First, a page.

Deep learning has become the dominant approach in coping with various tasks in Natural LanguageProcessing (NLP). Although text inputs are typically represented as a sequence of tokens, there isa rich variety of NLP problems that can be best expressed with a graph structure. As a result, thereis a surge of interests in developing new deep learning techniques on graphs for a large numberof NLP tasks. In this survey, we present a comprehensive overview onGraph Neural Networks(GNNs) for Natural Language Processing. We propose a new taxonomy of GNNs for NLP, whichsystematically organizes existing research of GNNs for NLP along three axes: graph construction,graph representation learning, and graph based encoder-decoder models. We further introducea large number of NLP applications that are exploiting the power of GNNs and summarize thecorresponding benchmark datasets, evaluation metrics, and open-source codes. Finally, we discussvarious outstanding challenges for making the full use of GNNs for NLP as well as future researchdirections. To the best of our knowledge, this is the first comprehensive overview of Graph NeuralNetworks for Natural Language Processing.
Transformers have achieved great success in many artificial intelligence fields, such as natural language processing, computer vision, and audio processing. Therefore, it is natural to attract lots of interest from academic and industry researchers. Up to the present, a great variety of Transformer variants (a.k.a. X-formers) have been proposed, however, a systematic and comprehensive literature review on these Transformer variants is still missing. In this survey, we provide a comprehensive review of various X-formers. We first briefly introduce the vanilla Transformer and then propose a new taxonomy of X-formers. Next, we introduce the various X-formers from three perspectives: architectural modification, pre-training, and applications. Finally, we outline some potential directions for future research.
Transformer is a type of deep neural network mainly based on self-attention mechanism which is originally applied in natural language processing field. Inspired by the strong representation ability of transformer, researchers propose to extend transformer for computer vision tasks. Transformer-based models show competitive and even better performance on various visual benchmarks compared to other network types such as convolutional networks and recurrent networks. In this paper we provide a literature review of these visual transformer models by categorizing them in different tasks and analyze the advantages and disadvantages of these methods. In particular, the main categories include the basic image classification, high-level vision, low-level vision and video processing. Self-attention in computer vision is also briefly revisited as self-attention is the base component in transformer. Efficient transformer methods are included for pushing transformer into real applications. Finally, we give a discussion about the further research directions for visual transformer.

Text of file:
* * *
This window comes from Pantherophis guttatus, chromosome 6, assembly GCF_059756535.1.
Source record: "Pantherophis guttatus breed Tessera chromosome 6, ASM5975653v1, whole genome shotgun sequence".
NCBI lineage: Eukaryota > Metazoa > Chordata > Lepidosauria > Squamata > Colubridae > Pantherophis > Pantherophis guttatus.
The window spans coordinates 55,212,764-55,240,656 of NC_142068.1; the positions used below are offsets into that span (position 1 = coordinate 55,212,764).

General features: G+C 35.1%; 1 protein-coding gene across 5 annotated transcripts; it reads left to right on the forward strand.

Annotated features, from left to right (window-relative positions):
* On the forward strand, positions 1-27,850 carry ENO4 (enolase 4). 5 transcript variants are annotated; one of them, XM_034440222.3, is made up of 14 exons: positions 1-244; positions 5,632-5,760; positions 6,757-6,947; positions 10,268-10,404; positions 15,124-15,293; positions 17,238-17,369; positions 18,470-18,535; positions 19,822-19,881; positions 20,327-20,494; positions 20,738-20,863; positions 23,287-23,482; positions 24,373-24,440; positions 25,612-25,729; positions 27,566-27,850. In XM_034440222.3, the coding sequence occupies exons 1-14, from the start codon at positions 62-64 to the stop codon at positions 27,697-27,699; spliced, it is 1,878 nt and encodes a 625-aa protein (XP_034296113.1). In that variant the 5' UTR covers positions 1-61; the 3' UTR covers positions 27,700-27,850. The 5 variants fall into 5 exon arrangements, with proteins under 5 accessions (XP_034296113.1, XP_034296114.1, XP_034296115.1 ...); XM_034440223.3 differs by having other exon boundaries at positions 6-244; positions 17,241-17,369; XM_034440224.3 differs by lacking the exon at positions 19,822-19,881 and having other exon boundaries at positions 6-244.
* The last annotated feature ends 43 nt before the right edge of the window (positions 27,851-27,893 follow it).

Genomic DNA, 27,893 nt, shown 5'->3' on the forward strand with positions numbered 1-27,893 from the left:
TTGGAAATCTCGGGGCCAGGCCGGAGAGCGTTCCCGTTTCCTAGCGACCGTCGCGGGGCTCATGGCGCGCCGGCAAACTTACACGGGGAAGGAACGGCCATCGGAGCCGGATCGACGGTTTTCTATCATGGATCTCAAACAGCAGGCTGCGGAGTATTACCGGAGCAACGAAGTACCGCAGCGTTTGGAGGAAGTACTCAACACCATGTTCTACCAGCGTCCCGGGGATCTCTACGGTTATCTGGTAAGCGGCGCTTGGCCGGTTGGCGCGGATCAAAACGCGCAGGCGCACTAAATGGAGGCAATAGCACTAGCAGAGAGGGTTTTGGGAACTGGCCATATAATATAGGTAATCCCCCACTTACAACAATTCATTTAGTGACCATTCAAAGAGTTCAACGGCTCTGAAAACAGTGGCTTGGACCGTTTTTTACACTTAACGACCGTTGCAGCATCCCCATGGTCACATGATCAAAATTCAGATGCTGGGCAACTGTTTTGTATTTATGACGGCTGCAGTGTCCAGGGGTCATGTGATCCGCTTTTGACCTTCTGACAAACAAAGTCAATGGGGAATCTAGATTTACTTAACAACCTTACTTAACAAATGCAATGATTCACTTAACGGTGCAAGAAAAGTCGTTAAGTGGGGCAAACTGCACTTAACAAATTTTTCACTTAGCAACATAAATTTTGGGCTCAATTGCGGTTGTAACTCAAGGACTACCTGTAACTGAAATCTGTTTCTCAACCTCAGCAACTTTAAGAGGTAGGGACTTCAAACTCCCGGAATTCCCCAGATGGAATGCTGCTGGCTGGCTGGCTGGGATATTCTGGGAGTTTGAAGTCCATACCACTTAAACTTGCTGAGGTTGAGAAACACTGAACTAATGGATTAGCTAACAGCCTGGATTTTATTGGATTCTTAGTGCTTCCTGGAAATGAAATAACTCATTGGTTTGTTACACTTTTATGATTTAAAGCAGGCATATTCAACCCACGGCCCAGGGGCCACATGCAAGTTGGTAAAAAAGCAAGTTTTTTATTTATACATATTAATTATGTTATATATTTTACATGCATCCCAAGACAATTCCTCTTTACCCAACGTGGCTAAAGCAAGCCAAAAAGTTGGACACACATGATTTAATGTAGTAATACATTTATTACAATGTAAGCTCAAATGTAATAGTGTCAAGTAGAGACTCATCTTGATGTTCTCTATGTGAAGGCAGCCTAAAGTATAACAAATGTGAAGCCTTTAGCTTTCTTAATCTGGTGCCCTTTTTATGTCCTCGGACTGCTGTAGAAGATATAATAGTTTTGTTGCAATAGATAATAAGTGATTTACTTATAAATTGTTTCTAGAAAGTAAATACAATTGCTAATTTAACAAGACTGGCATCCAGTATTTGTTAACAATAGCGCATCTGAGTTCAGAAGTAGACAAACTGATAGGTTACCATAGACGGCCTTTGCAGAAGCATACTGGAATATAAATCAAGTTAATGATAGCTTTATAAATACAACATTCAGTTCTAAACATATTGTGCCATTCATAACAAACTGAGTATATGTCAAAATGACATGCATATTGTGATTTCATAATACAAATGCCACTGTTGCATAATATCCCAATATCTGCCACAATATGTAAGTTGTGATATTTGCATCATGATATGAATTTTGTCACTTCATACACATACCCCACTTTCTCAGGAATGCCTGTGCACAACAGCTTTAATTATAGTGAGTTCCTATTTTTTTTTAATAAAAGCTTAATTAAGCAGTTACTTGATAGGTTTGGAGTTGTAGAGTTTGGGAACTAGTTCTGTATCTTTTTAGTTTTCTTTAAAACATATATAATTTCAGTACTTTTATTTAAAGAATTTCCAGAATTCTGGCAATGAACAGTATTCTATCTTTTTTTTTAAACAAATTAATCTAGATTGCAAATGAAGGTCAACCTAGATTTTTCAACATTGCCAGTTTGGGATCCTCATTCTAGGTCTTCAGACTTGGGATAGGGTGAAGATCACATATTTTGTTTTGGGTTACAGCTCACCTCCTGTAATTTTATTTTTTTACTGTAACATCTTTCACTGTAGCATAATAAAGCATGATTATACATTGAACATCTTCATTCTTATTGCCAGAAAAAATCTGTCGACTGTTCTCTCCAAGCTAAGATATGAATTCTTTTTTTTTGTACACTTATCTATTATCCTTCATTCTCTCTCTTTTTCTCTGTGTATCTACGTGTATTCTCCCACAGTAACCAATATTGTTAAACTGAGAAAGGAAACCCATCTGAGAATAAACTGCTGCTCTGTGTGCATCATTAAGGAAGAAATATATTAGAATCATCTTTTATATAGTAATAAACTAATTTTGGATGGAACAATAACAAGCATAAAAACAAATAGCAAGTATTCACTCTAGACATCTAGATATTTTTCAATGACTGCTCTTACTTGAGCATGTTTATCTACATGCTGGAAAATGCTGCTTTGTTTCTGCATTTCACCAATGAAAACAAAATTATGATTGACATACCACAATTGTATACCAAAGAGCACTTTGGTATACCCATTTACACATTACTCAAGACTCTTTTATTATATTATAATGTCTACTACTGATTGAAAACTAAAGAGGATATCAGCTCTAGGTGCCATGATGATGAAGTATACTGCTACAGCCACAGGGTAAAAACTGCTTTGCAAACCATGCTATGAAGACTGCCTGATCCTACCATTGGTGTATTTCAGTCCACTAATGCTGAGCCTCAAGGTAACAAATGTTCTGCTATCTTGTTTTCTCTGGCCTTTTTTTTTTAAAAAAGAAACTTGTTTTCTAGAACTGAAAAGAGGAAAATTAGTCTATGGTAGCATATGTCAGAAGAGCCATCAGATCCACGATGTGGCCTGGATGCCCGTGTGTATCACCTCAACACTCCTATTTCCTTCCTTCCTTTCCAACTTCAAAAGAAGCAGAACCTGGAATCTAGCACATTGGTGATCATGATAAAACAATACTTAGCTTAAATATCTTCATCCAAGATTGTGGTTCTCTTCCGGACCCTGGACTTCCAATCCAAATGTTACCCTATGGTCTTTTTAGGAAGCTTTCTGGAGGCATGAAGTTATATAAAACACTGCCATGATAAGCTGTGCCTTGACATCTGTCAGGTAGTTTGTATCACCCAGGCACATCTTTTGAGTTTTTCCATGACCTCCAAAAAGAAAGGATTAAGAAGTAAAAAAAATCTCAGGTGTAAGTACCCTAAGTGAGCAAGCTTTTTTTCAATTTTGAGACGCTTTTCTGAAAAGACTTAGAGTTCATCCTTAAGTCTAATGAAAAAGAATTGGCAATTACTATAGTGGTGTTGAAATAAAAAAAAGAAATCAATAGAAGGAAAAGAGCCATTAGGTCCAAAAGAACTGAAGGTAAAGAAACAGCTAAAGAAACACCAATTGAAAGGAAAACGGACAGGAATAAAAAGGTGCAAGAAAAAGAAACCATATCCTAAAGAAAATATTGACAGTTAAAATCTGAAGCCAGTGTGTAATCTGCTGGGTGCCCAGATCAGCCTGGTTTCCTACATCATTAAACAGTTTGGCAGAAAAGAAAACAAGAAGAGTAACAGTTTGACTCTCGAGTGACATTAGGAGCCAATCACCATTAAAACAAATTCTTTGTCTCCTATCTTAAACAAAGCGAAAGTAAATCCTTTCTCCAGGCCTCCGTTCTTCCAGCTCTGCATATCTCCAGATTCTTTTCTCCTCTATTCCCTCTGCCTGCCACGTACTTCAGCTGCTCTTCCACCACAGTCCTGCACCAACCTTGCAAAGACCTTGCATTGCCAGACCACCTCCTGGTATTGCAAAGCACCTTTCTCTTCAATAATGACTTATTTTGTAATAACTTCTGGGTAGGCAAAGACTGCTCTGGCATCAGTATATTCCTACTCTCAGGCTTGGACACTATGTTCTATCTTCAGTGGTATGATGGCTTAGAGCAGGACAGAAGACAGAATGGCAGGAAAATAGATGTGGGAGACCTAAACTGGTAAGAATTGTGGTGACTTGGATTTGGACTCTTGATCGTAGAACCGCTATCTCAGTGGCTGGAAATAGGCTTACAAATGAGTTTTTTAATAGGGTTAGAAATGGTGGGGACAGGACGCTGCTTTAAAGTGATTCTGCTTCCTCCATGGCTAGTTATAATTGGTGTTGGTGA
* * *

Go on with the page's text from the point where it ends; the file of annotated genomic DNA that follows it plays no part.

Recently, the emergence of pre-trained models (PTMs) has brought natural language processing (NLP) to a new era. In this survey, we provide a comprehensive review of PTMs for NLP. We first briefly introduce language representation learning and its research progress. Then we systematically categorize existing PTMs based on a taxonomy with four perspectives. Next, we describe how to adapt the knowledge of PTMs to the downstream tasks. Finally, we outline some potential directions of PTMs for future research. This survey is purposed to be a hands-on guide for understanding, using, and developing PTMs for various NLP tasks.
Attention Model has now become an important concept in neural networks that has been researched within diverse application domains. This survey provides a structured and comprehensive overview of the developments in modeling attention. In particular, we propose a taxonomy which groups existing techniques into coherent categories. We review the different neural architectures in which attention has been incorporated, and also show how attention improves interpretability of neural models. Finally, we discuss some applications in which modeling attention has a significant impact. We hope this survey will provide a succinct introduction to attention models and guide practitioners while developing approaches for their applications.
We introduce a new language representation model called BERT, which stands for Bidirectional Encoder Representations from Transformers. Unlike recent language representation models, BERT is designed to pre-train deep bidirectional representations by jointly conditioning on both left and right context in all layers. As a result, the pre-trained BERT representations can be fine-tuned with just one additional output layer to create state-of-the-art models for a wide range of tasks, such as question answering and language inference, without substantial task-specific architecture modifications. BERT is conceptually simple and empirically powerful. It obtains new state-of-the-art results on eleven natural language processing tasks, including pushing the GLUE benchmark to 80.4% (7.6% absolute improvement), MultiNLI accuracy to 86.7 (5.6% absolute improvement) and the SQuAD v1.1 question answering Test F1 to 93.2 (1.5% absolute improvement), outperforming human performance by 2.0%.